Tweak, tweak, tweak. 41 pages of GUI, or “How I learned to stop worrying and love the control freak within” (2011)
I often tell people that I spend 10% of my time designing + coding, and the rest of my time number tweaking. The actual ratio may not be totally accurate, but I do spend an awful lot of time playing with sliders. Usually getting the exact behaviour that I want is simply a balancing act between lots (and lots (and lots (and lots))) of parameters. Getting that detail right is absolutely crucial to me, the smallest change in a few numbers can really make or break the look, feel and experience. If you don’t believe me, try ‘Just Six Numbers‘ by Sir Martin Rees, Astronomer Royal.
So as an example I thought I’d post the GUI shots for one of my recent projects – interactive building projections for Google Chrome, a collaboration between my company (MSA Visuals), Flourish, Seeper and Bluman Assoicates. MSA Visuals provided the interactive content, software and hardware.
In this particular case, the projections were run by a dual-head Mac Pro (and a second for backup). One DVI output went to the video processors/projectors, the other DVI output to a monitor where I could preview the final output content, input camera feeds, see individual content layers and tweak a few thousand parameters – through 41 pages of GUI!. To quickly summarize some of the duties carried out by the modules seen in the GUI:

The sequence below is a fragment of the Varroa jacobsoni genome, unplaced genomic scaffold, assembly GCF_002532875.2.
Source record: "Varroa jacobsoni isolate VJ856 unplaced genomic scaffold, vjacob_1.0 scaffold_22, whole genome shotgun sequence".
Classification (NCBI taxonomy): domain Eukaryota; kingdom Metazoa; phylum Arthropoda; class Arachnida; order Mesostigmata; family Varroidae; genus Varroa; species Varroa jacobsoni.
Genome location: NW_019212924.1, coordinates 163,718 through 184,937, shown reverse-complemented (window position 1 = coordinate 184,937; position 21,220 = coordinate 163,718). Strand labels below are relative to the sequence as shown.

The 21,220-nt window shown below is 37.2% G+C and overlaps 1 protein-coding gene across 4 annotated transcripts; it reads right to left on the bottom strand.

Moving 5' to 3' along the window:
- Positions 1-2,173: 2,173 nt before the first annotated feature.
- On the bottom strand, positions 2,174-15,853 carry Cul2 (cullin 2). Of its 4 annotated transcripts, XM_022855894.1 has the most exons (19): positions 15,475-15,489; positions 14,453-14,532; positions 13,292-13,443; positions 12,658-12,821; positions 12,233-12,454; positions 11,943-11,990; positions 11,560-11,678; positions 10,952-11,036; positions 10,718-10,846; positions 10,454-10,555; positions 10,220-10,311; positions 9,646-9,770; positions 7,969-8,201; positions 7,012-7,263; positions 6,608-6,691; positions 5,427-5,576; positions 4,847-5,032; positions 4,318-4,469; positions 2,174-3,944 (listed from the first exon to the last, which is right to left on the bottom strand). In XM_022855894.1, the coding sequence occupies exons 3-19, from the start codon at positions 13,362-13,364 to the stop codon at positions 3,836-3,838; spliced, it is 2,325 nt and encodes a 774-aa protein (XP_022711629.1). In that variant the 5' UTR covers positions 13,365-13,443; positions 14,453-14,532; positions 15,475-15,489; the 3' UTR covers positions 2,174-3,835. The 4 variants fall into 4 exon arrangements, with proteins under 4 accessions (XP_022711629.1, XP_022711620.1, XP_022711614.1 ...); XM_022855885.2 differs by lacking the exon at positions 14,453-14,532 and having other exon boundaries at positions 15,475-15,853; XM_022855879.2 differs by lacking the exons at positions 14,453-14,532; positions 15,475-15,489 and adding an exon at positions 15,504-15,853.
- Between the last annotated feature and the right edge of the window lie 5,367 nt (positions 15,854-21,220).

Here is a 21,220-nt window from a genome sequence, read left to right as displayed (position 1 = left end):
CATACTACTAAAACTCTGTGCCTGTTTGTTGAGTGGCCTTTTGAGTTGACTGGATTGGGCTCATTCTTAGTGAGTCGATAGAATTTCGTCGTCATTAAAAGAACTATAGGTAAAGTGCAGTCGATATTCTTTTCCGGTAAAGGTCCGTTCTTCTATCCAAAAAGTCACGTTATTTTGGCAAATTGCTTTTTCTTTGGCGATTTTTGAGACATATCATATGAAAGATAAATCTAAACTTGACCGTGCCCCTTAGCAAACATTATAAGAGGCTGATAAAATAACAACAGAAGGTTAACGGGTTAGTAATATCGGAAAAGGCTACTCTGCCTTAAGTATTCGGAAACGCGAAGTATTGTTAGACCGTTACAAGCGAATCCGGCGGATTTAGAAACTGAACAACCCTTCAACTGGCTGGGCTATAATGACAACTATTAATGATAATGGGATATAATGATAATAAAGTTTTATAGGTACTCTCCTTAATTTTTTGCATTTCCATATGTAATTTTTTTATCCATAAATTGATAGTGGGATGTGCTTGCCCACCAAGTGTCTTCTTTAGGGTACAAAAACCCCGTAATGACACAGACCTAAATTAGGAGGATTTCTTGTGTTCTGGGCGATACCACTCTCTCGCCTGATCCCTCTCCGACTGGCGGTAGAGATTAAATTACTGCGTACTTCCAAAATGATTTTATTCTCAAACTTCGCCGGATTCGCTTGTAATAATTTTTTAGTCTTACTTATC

- configure layout for mapping onto building architecture and background anim parameters
- setup lighting animation parameters
- BW camera input options, warping, tracking, optical flow, contours etc.
- color camera input options
- contour processing, tip finding, tip tracking etc.
- screen saver / timeout options
- fluid sim settings
- physics and collision settings
- post processing effects settings (per layer)
- tons of other display, animation and behaviour settings
(This installation uses a BW IR camera and Color Camera. When taking these screenshots the color camera wasn’t connected, hence a lot of black screens on some pages.)
Check out the GUI screen grabs below, or click here to see them fullscreen (where you can read all the text)
I often tell people that I spend 10% of my time designing + coding, and the rest of my time […]